Maternity services at East Surrey Hospital have been downgraded after inspectors flagged six key areas for improvement. A report following an inspection of the unit raised concerns with infection control, checks on emergency equipment and medicine management.
These areas were listed as steps that must be taken in order for the service to improve along with actions relating to audits, completing documents and safeguarding training for junior doctors.
The Redhill hospital, run by Surrey and Sussex Healthcare NHS Trust, maintains its overall outstanding rating from the Care Quality Commission (CQC), but an inspection of its maternity service took place in September.
‘Safety of women, birthing people and babies put at risk’: In a report published on November 15, inspectors said they visited the hospital as part of the CQC’s national maternity inspection programme.
The service was downgraded to requires improvement with inspectors saying medicines were “not always managed well”, care records were not always completed and leaders did not always implement improvements in a timely way.
Inspectors said: “Staffing levels did not always match the planned numbers, which put the safety of women, birthing people and babies at risk. The service was not always visibly clean, and there were times when equipment checks were not completed.”
As well as this, “adverse incidents” may have been contributed to by out-of-date policies and guidelines.
How has the hospital responded?
Tina Hetherington, chief nurse of Surrey and Sussex Healthcare NHS Trust, said: “Delivering safe, quality care to our patients is our absolute priority. I want to apologise for where we haven’t got it right and the effect this may have on patient confidence in our maternity services. Rest assured that we are taking immediate action to address the issues raised by inspectors to ensure our patients receive the high-quality care they rightly expect.”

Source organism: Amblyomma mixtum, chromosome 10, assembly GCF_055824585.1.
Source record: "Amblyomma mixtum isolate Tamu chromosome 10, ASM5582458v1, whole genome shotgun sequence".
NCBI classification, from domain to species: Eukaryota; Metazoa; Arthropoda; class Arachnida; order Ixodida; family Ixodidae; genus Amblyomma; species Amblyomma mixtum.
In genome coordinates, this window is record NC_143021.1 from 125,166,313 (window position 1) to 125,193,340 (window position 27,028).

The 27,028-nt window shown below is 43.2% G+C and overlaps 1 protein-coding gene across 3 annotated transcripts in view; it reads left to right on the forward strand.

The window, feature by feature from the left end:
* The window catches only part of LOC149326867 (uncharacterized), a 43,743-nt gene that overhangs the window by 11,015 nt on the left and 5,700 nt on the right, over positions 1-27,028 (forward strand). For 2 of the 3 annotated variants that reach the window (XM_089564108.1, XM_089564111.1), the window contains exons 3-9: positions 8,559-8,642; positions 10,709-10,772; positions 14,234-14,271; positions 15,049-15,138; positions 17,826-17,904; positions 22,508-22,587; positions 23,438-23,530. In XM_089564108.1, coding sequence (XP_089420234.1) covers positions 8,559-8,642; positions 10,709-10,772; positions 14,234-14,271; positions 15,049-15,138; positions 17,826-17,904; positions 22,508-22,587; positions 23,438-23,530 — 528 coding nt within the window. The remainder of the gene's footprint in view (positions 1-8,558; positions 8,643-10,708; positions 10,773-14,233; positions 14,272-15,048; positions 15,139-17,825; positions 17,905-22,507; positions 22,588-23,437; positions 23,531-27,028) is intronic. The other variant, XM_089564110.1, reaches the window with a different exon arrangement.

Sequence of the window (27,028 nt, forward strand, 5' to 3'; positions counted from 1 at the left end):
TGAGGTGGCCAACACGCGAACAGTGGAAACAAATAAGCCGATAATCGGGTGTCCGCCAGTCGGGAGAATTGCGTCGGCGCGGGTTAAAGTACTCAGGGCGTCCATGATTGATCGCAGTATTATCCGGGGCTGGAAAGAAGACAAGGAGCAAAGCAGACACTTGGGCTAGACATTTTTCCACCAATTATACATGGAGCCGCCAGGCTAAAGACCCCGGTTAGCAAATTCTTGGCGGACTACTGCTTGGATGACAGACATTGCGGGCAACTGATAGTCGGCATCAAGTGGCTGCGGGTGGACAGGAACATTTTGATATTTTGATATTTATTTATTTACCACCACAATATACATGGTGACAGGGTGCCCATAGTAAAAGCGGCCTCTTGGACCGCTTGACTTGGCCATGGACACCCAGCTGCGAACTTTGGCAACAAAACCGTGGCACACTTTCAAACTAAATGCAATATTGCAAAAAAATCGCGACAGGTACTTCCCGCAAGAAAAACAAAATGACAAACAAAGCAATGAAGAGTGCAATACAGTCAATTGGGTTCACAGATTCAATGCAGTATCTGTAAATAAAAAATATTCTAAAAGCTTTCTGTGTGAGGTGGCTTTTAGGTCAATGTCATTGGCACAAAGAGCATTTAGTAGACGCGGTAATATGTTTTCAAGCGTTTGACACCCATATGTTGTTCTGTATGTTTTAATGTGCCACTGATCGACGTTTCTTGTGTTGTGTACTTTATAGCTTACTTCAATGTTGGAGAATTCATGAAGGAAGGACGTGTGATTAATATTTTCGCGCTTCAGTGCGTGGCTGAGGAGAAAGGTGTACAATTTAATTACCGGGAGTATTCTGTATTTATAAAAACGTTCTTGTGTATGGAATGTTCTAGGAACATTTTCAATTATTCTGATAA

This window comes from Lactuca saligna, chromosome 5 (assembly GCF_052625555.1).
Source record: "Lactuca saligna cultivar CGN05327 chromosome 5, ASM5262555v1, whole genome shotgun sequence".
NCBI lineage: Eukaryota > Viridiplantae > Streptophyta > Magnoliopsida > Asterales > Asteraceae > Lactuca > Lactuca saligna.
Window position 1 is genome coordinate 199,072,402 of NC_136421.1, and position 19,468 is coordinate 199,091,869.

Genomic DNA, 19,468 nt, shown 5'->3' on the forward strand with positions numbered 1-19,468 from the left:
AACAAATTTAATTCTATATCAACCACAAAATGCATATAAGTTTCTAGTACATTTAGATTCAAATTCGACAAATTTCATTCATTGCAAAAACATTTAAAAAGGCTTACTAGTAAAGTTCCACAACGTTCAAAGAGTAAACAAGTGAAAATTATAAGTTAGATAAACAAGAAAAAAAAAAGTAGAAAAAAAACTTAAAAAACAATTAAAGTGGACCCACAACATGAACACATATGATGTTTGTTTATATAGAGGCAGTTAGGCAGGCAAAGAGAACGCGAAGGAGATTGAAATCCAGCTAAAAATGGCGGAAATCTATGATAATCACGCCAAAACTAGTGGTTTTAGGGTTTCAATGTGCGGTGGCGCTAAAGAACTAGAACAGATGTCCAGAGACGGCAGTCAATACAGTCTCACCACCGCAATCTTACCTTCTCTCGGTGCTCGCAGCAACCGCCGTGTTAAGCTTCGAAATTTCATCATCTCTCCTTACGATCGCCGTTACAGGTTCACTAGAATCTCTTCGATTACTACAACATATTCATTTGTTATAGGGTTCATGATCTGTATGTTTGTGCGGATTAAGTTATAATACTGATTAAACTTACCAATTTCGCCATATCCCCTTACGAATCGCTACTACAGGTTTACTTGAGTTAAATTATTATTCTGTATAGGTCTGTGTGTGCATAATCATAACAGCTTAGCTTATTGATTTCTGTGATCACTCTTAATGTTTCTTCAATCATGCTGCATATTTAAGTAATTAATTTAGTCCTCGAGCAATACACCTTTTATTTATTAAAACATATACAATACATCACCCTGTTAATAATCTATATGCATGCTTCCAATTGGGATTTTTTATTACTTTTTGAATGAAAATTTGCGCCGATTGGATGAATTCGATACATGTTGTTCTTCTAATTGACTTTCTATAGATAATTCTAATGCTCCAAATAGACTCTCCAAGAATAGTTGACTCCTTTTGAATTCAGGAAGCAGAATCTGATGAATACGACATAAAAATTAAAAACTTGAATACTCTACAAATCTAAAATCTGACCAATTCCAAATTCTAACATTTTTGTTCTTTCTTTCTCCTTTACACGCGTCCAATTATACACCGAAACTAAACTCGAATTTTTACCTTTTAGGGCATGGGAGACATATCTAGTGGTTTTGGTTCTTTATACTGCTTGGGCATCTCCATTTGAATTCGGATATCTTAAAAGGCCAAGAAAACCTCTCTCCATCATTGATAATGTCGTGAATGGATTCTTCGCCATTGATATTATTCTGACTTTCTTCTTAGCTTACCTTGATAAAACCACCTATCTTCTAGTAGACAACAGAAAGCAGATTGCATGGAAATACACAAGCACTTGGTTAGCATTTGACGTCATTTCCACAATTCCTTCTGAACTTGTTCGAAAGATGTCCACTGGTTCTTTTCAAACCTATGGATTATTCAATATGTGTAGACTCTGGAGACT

Inspectors said feedback from patients as part of the inspection showed there were “mixed views” about experiences of the service. The report said: “Feedback included about concerns about delays, poor communication, and support needing to improve. For example, being spoken to unkindly, short staffing, and not being listened to. Positive feedback commented on the reassurance and care given by staff, especially on delivery suite.”
Some areas ‘not always visibly free of dust, dirt, and bodily fluids’: Under the area of cleanliness, infection control and hygiene, inspectors said: “Staff did not always use equipment and control measures to protect women and birthing people, themselves, and others from infection. They did not always keep equipment and the premises visibly clean, and we saw some staff were not in-line with uniform policy to minimise risk of infection. This included “several staff members” not routinely using gloves when they should, creating an infection risk and bed spaces that were “not always visibly free of dust, dirt, and bodily fluids”.
Inspectors also said delays to discharge on the postnatal ward were negatively impacting on patient and staff experience, with delayed inductions and transfers to delivery suites in evidence.
The service had a rate “well below” the national rate of stillbirths, of between one and two stillbirths per 1,000 births, compares to 4 per 1000 births nationally.
Inspectors were also told by staff there were not enough midwives and managers to mitigate risks of short staffing, leading to “exhaustion and low morale”.
‘Robust improvement plan’ in place: Ms Hetherington said the trust recognised that the national shortfall across maternity had affected services. She said a recruitment drive had been launched this year and since the inspection 13 new midwives had started jobs, with a further five due to start in the coming weeks.
The chief nurse also said a “robust improvement plan” had been put in place since the inspection, which included tougher infection control measures, more frequent cleanliness checks, and more thorough daily safety checks of medicines and specialist emergency care equipment. She added: “We are clear there is more work to do, but our maternity team are passionate about patient care. While the CQC highlighted many examples of good practice such as timely access to services and quick action on any identified patient risks, this report will help us focus our efforts and engage with our patients through forums such as our maternity voices partnership, on making the immediate and long-term improvements that will deliver for our patients and their families year after year.”
Inspectors also raised examples of “outstanding practice” in the report, highlighting an inclusion midwife with a specific focus on promoting equality and diversity for staff and patients, and tackling health inequalities.
Leaders monitored incidents and outcomes for health inequalities and ethnicity to ensure no one was put at additional risk because of their ethnicity or personal circumstances, the report said.